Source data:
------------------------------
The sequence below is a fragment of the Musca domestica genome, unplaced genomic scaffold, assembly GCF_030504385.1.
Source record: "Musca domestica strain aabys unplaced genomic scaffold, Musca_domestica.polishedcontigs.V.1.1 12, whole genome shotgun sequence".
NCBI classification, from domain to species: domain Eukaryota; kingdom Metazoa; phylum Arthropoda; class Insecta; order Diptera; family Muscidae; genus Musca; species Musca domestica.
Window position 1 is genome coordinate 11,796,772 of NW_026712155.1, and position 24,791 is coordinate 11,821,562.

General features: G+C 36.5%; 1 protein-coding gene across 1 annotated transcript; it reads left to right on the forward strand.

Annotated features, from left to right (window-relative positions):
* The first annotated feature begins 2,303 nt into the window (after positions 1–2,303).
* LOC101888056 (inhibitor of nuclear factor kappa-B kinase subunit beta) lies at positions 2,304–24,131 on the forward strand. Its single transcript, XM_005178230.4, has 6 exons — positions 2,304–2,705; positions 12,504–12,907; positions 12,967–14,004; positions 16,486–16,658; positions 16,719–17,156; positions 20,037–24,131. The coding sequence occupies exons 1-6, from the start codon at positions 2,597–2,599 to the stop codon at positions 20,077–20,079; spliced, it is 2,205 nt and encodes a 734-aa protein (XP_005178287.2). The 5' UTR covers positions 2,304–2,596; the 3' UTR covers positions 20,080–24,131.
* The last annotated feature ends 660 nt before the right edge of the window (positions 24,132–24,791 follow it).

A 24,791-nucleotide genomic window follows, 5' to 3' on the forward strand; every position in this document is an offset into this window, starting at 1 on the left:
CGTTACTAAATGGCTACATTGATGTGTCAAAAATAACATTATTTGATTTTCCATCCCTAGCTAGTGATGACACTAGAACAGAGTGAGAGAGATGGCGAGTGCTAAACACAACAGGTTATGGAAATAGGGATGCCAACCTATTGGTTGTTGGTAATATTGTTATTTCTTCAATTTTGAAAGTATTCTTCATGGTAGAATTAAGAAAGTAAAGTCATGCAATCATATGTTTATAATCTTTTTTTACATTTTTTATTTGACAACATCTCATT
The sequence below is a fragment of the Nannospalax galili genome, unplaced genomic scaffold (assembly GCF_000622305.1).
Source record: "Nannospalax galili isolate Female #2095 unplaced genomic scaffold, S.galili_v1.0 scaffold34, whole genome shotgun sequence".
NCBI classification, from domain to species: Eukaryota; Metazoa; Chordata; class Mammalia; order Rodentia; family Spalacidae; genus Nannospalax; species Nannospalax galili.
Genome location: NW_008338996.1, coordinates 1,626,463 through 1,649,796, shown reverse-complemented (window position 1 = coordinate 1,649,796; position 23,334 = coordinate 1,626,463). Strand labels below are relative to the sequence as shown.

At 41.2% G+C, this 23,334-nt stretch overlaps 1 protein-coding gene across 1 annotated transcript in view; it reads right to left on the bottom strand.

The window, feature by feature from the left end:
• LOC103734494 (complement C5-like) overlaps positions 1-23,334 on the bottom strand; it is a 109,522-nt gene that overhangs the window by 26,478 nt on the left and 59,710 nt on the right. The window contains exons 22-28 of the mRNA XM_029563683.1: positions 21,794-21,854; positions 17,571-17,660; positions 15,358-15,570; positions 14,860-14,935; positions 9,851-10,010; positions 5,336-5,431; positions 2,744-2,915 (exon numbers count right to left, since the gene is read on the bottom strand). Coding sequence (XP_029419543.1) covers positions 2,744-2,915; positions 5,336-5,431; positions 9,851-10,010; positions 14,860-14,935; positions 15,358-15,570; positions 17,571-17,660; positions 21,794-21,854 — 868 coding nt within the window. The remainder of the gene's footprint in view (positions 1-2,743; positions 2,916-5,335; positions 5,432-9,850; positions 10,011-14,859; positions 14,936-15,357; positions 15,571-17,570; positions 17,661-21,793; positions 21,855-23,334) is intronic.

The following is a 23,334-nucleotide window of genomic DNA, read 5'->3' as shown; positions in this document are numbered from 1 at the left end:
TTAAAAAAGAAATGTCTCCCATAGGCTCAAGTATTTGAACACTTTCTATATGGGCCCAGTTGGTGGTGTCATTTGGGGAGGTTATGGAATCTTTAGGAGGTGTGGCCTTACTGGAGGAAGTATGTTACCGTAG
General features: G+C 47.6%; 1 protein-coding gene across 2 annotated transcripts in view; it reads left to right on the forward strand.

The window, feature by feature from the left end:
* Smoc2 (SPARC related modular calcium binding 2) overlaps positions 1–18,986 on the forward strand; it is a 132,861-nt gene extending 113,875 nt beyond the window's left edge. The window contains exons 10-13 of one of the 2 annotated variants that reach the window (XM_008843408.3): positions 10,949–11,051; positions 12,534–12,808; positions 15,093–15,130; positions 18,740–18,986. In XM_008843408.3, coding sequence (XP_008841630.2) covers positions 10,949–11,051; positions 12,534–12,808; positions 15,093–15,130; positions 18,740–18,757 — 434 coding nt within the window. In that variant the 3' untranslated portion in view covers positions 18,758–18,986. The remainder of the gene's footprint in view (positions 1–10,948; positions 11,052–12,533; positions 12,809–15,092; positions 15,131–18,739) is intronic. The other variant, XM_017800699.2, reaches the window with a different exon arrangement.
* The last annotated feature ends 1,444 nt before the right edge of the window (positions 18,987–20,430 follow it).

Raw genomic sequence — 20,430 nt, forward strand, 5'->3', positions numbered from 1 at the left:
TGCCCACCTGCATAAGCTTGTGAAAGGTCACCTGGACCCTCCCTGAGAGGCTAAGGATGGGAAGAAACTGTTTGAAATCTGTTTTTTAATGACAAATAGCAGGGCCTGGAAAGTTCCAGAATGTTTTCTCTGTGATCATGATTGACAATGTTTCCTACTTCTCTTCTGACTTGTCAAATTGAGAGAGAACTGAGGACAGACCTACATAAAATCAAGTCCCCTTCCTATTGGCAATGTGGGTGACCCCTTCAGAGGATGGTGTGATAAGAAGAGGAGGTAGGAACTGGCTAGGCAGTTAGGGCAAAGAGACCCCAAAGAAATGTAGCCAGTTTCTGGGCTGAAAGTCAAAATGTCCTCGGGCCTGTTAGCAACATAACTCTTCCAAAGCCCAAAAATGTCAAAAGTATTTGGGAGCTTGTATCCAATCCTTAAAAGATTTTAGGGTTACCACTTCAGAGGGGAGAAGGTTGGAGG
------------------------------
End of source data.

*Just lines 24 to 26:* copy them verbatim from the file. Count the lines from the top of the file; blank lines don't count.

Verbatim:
* The last annotated feature ends 1,444 nt before the right edge of the window (positions 18,987–20,430 follow it).

Raw genomic sequence — 20,430 nt, forward strand, 5'->3', positions numbered from 1 at the left:
TGCCCACCTGCATAAGCTTGTGAAAGGTCACCTGGACCCTCCCTGAGAGGCTAAGGATGGGAAGAAACTGTTTGAAATCTGTTTTTTAATGACAAATAGCAGGGCCTGGAAAGTTCCAGAATGTTTTCTCTGTGATCATGATTGACAATGTTTCCTACTTCTCTTCTGACTTGTCAAATTGAGAGAGAACTGAGGACAGACCTACATAAAATCAAGTCCCCTTCCTATTGGCAATGTGGGTGACCCCTTCAGAGGATGGTGTGATAAGAAGAGGAGGTAGGAACTGGCTAGGCAGTTAGGGCAAAGAGACCCCAAAGAAATGTAGCCAGTTTCTGGGCTGAAAGTCAAAATGTCCTCGGGCCTGTTAGCAACATAACTCTTCCAAAGCCCAAAAATGTCAAAAGTATTTGGGAGCTTGTATCCAATCCTTAAAAGATTTTAGGGTTACCACTTCAGAGGGGAGAAGGTTGGAGG